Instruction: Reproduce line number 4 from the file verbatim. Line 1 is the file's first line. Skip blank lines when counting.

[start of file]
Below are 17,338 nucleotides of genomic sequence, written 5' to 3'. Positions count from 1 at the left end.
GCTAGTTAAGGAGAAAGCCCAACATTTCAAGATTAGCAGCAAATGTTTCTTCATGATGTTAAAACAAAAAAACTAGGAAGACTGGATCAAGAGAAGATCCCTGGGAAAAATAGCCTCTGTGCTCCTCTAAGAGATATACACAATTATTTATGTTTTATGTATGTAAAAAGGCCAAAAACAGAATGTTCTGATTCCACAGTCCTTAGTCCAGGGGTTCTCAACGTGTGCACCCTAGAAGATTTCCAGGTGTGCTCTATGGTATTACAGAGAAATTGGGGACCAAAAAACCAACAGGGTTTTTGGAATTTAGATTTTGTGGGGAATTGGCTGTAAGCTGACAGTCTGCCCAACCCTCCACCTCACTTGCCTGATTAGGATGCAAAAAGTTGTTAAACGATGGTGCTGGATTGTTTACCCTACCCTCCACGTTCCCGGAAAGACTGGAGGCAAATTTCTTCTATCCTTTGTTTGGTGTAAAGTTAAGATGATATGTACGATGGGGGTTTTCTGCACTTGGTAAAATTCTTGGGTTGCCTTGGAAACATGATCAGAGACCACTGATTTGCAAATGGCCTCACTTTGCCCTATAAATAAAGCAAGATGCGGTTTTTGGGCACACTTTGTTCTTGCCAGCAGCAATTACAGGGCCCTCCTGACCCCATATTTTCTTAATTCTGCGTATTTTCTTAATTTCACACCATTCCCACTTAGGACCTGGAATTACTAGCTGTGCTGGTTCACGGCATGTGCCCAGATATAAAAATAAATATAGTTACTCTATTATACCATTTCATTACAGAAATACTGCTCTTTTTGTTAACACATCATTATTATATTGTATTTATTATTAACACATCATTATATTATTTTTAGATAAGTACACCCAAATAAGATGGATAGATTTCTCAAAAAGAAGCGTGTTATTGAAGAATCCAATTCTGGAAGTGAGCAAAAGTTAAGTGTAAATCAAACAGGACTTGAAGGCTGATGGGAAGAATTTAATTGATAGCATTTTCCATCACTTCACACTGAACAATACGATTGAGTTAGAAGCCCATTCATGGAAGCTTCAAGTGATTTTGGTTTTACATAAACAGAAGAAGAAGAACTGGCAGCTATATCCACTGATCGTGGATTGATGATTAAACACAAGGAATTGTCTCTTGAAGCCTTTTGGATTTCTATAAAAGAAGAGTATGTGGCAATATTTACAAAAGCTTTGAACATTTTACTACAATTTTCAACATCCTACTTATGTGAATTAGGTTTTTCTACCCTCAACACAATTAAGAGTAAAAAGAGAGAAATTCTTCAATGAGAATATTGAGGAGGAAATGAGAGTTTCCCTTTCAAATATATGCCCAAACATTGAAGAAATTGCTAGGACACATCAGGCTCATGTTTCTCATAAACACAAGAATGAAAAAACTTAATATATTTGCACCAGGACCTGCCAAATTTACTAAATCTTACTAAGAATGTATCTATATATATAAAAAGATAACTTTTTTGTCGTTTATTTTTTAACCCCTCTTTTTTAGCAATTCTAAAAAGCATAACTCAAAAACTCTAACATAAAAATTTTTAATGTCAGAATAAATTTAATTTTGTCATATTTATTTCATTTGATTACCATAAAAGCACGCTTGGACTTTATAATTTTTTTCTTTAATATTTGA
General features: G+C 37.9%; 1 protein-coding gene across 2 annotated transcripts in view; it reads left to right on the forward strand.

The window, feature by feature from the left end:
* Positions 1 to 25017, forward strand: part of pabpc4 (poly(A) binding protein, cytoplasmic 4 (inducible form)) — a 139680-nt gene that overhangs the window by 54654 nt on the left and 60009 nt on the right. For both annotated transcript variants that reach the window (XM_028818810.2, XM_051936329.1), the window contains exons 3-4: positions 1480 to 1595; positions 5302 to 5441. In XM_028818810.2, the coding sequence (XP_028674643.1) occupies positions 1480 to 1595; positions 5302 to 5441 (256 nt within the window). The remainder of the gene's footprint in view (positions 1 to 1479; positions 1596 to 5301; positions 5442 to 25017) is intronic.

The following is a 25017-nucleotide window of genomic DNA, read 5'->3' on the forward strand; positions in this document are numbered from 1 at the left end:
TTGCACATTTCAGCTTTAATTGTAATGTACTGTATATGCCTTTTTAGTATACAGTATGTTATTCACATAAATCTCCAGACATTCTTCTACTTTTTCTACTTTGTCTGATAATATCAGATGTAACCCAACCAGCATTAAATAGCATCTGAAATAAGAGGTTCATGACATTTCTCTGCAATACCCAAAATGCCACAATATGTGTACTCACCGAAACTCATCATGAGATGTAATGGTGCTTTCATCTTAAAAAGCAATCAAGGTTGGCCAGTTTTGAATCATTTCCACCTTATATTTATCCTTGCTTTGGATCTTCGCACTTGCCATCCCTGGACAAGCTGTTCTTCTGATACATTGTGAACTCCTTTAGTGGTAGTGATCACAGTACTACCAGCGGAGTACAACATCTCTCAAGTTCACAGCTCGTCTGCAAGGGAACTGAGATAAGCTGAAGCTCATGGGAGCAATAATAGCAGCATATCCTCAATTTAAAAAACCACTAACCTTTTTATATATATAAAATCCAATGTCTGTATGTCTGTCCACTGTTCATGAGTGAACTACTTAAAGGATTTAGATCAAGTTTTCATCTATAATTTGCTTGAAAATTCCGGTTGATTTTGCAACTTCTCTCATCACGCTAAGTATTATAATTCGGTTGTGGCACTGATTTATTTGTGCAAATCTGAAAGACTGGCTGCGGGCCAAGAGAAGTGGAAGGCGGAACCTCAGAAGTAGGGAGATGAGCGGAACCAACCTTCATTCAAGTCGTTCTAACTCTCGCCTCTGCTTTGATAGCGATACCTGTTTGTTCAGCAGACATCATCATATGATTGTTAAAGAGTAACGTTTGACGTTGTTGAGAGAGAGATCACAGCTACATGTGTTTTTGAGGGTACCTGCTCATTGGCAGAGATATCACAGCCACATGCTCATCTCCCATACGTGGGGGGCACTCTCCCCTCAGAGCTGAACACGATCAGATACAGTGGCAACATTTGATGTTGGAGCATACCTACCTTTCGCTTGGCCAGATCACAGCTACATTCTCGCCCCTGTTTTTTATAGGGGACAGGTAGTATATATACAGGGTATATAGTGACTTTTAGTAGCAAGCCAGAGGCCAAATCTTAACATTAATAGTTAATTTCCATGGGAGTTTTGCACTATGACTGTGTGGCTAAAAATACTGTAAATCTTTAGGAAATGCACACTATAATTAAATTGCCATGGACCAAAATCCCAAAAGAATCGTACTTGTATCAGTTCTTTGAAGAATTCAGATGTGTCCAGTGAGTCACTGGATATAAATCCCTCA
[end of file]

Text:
The window, feature by feature from the left end: